This year marks the 60th anniversary of the efforts to conserve the 13,000 acre Corkscrew Swamp. There is a great little article about it in the Naples News Daily, and I’d like to share some of the information from it here.
The mission of the conservation efforts of Corkscrew Swamp is to preserve and restore the natural ecosystem here that provides the habitat for the birds an animals that live in the swamp, and of course to maintain a natural area that many humans (about 100,000 per year) like to visit. Some of the animals that make their home in Corkscrew swamp include panthers, alligators, turtles, otters, and many species of plants and birds.
It was not always a certainty that such a natural preserve would even exist in this area. When conservation efforts for Corkscrew Swamp began, there was significant logging in Southern Florida, and it took a community effort to save the swamp from imminent doom. Therefore, an anniversary like this has significant meaning, because it was no guarantee that the conservation efforts would be successful in the first place.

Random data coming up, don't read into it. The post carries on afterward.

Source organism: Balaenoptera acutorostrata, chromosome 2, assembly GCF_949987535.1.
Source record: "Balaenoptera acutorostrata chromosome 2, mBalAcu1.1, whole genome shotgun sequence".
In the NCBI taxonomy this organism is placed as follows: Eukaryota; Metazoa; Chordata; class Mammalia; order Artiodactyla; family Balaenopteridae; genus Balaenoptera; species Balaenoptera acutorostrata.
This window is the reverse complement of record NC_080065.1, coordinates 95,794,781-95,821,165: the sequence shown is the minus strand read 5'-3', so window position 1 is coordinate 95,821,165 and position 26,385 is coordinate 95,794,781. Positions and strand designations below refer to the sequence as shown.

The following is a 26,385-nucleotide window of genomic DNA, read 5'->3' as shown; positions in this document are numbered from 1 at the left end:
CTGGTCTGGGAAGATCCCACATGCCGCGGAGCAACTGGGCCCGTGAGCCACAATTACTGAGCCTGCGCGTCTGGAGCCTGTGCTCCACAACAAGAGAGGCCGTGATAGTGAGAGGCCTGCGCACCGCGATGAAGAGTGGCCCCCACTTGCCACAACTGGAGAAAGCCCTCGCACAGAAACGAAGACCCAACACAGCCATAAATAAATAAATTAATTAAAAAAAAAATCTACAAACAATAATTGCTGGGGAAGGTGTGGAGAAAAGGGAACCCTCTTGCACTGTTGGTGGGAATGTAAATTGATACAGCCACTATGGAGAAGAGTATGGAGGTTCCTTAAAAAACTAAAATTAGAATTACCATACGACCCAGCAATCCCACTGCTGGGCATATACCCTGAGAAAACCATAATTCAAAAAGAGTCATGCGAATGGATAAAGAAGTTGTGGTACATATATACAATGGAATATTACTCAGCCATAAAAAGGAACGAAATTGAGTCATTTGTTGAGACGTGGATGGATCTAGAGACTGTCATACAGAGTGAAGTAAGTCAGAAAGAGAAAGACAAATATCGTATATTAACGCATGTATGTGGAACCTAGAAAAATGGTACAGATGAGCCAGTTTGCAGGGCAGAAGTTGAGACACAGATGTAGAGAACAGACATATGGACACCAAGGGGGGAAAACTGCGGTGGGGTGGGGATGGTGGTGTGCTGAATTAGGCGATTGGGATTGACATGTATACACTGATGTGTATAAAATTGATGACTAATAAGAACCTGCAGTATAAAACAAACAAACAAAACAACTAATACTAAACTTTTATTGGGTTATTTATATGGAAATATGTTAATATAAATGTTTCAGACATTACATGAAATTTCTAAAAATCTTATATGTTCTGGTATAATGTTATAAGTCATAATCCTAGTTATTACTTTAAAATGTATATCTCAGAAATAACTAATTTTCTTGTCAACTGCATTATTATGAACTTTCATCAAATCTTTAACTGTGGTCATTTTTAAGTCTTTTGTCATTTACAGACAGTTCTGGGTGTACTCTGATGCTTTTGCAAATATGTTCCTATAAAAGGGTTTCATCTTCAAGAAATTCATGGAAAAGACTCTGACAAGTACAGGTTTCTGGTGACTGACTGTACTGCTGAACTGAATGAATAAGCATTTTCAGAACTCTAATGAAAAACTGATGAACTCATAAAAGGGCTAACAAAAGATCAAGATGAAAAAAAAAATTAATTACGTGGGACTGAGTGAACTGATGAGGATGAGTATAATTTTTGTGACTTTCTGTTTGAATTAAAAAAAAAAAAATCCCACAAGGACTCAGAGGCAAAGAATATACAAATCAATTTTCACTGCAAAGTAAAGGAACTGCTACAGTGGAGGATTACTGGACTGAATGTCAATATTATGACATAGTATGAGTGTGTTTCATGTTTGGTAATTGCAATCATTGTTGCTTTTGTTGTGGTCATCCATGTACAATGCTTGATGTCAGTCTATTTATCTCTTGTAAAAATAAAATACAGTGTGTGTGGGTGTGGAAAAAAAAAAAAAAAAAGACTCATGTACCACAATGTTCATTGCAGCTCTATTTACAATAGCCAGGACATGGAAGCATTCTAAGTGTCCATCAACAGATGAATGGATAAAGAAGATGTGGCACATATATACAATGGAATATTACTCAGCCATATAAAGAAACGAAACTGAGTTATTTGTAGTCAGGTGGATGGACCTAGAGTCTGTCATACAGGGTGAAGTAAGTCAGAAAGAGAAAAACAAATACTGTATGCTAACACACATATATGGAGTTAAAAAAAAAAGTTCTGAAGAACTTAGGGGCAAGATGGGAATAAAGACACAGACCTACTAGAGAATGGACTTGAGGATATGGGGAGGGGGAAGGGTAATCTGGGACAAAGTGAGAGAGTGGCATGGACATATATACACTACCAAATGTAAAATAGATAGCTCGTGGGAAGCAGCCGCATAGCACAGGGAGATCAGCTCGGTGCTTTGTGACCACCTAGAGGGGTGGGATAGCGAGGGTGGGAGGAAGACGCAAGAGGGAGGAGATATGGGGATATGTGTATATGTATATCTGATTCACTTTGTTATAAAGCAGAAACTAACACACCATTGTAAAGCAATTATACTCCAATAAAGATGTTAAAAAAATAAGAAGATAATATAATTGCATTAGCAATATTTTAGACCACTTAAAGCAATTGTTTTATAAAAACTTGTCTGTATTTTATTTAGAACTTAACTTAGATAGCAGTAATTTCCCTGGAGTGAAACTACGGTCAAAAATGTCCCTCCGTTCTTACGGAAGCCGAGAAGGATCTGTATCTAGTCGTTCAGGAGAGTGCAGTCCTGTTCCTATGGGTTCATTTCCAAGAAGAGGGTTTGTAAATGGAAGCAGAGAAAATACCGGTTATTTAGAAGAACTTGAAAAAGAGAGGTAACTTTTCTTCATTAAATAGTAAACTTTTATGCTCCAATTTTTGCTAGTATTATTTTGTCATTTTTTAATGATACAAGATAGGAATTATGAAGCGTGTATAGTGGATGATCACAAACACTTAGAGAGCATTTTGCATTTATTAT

Though this anniversary is a celebration, it is important to remember that there is a lot of work still to be done in order to preserve and restore Corkscrew Swamp. For example, consider the wood stork, which is the bird most closely identified with Corkscrew Swamp. In 1961, there were 6,000 wood stork nests. Last year, there were only 200. The way to improve the numbers of these birds is to continue maintaining and restoring their natural habitat, an effort that is constantly underway at Corkscrew Swamp.